A Universal Serial Bus (USB) flash drive is a portable memory chip and circuit board contained in a small plastic case about the size of a thumb, giving rise to the name ThumbDrive®. Also called a memory stick, the tiny drive sports a removable cap under which is a USB connector. The chip inside the USB flash drive does not require power to retain data, so batteries are not needed. The drive gets power from the computer, making this memory device a popular choice for transferring files between computers.
Flash drives hit the market in 2000 with capacities of 8 Megabytes (MB), several times greater than the 1.44 MB floppy disks still used at the time. They have become so popular and ubiquitous that models with modest capacities of 128 to 256 MBs are often given away in sales promotions, imprinted for advertising and branding purposes. A 4 Gigabyte (GB) drive can cost as little as $10 US Dollars (USD). Models with the highest storage capacity do tend to be more expensive than buying an equivalent hard drive, however.
The draw of the USB flash drive isn’t capacity alone, but its convenience and portability. Virtually all modern computers feature one or more USB ports and on-board device drivers for recognizing memory sticks, making this storage medium more or less universally accepted. It is also formatted in FAT or FAT32, understood by all modern operating systems from Microsoft® Windows® to Apple® Macintosh® and Linux®. Since USB is a plug-and-play standard, the flash drive can be plugged into a computer and recognized, then removed without needing to reboot the machine.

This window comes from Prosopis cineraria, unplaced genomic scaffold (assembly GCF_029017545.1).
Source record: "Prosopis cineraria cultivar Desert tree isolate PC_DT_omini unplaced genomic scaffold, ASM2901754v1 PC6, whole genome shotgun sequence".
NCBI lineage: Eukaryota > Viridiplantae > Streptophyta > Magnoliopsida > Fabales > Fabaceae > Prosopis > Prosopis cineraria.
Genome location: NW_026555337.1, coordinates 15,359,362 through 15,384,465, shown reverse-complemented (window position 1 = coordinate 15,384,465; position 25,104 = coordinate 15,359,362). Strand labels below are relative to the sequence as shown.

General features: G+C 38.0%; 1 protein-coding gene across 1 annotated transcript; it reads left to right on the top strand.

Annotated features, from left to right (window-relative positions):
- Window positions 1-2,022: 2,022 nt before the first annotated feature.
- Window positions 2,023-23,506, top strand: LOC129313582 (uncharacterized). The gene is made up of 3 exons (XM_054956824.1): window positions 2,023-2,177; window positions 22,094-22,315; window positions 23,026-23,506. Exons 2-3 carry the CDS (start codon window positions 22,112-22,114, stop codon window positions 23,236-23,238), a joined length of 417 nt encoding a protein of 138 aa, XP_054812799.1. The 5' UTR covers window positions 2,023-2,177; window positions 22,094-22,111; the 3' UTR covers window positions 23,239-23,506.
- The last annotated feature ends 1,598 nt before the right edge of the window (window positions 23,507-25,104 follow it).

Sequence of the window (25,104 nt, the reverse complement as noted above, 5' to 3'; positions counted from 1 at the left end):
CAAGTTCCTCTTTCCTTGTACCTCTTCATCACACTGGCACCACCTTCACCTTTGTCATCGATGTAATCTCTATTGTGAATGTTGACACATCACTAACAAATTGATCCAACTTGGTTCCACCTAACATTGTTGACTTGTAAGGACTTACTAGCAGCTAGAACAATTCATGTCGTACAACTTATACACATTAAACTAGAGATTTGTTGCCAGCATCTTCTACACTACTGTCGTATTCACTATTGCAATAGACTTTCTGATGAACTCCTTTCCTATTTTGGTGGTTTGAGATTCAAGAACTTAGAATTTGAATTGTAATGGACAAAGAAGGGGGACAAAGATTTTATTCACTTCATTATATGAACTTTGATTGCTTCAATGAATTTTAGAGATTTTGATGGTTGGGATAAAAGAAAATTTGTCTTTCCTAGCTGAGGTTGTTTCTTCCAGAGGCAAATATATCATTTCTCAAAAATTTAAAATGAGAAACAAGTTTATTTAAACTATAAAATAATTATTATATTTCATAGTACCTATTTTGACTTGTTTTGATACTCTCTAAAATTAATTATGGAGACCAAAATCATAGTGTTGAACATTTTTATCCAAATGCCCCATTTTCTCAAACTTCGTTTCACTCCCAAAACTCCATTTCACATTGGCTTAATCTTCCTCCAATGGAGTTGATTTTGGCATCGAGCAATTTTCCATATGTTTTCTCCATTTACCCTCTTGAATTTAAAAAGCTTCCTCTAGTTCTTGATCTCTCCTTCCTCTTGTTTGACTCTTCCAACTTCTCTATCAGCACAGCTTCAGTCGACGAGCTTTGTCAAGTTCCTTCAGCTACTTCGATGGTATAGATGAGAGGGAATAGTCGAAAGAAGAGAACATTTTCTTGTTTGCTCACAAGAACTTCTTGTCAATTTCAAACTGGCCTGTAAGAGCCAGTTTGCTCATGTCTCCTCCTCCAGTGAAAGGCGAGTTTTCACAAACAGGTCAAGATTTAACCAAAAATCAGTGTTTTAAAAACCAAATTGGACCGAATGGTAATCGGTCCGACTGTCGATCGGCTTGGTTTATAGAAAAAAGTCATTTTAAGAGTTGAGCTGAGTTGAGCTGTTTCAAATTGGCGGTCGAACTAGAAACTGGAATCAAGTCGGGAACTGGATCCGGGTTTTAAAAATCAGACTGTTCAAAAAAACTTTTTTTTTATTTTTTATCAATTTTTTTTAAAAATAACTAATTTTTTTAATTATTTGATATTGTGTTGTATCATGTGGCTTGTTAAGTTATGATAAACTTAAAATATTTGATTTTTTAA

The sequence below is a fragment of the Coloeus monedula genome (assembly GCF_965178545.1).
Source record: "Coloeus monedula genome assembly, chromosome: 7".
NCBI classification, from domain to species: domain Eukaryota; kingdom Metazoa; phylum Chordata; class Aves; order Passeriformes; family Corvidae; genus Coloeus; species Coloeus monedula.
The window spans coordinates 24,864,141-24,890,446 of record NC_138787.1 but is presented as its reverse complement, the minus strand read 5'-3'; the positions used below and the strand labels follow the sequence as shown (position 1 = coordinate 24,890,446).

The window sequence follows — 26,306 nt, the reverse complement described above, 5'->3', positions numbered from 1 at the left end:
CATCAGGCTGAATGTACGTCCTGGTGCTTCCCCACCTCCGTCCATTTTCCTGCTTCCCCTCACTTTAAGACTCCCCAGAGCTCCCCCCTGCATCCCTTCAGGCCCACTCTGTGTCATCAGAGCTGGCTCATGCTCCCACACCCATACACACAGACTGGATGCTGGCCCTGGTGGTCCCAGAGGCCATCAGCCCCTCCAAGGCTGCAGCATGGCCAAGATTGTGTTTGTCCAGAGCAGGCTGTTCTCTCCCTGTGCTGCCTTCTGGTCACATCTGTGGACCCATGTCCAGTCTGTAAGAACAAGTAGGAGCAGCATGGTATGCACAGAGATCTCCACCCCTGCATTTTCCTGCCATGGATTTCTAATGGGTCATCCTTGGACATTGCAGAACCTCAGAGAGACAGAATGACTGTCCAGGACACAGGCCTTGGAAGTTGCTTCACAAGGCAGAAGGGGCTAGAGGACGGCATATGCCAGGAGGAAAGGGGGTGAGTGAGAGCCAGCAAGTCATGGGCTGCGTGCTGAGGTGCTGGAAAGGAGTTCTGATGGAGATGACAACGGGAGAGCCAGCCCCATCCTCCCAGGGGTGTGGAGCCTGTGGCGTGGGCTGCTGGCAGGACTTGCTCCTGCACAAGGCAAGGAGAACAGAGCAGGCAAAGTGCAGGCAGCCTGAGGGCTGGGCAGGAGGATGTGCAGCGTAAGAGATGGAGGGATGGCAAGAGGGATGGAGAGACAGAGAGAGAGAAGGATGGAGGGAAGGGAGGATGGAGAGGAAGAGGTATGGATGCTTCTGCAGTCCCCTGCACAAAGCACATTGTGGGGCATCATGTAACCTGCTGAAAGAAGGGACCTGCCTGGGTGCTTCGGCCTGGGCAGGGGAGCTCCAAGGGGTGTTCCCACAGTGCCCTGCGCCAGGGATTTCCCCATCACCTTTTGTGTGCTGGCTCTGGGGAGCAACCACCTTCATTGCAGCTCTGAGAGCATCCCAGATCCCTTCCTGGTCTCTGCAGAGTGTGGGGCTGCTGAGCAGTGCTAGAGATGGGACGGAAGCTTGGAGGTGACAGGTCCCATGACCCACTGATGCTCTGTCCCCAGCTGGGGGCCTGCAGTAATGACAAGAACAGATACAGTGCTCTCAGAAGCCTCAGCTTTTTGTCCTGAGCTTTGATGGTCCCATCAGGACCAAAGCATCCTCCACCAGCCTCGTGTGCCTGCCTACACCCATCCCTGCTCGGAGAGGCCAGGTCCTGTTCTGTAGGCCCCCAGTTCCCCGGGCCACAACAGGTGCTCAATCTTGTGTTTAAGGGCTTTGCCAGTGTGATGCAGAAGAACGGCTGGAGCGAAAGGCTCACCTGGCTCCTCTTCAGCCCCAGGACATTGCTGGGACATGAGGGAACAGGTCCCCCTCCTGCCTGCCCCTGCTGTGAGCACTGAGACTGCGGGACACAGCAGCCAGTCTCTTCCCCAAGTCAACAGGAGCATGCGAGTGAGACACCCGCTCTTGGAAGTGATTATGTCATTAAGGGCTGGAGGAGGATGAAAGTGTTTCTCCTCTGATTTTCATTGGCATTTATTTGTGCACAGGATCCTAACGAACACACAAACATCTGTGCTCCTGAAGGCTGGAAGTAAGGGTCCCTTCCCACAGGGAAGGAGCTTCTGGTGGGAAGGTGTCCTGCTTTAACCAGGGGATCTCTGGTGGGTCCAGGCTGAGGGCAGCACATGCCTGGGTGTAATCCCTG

In some cases, it might be convenient to boot from the memory stick itself, and BIOS settings on most modern motherboards will allow booting from a USB device. A computer user can make a thumb drive bootable by installing appropriate software on it, freely available online. He can also install a portable version of an operating system (OS) on a drive and boot into it, trying it out without having to install it on the computer. A bootable memory stick is termed a Live USB drive.
Special software programs can also be installed on and run from thumb drives. These programs will not store program information in system files on the hard drive like regular software does, making the programs totally portable. Someone can carry an email client with him, for example, to use from anyone’s computer, a Web browser with his bookmarks, or a favorite game.
Chips used in memory sticks have a discrete number of read/write cycles, after which the chip will fail. People who use a USB flash drive to archive copies of important files or to occasionally transfer files probably don't have to worry about this, but if the memory stick is used frequently for running software or is otherwise engaged in regular duty, it could fail within ten years.
Part of what makes the USB flash drive so convenient is also a security risk: the drive is so tiny it is easily lost or misplaced. Information technology (IT) techs might carry one loaded with networking tools on a lanyard or wrist strap to keep it handy. If security is a concern, individuals should consider an encryption program to encode the data on the memory stick. Flash drive with pre-installed security software are available, or people can use one of many encryption tools available online.
The drive weighs next to nothing and is all but impervious to the standard kinds of abuses that might befall a small item like this. It isn’t likely to be effected by being dropped or exposed to extreme temperatures. There are even reports of thumb drives surviving the washer and dryer with no apparent harm done and no data lost. While not wise to count on this, it does speak to the product’s general durability.
Memory sticks are available everywhere electronics are sold. Buying one that is with pre-loaded software typically costs more than purchasing a blank drive.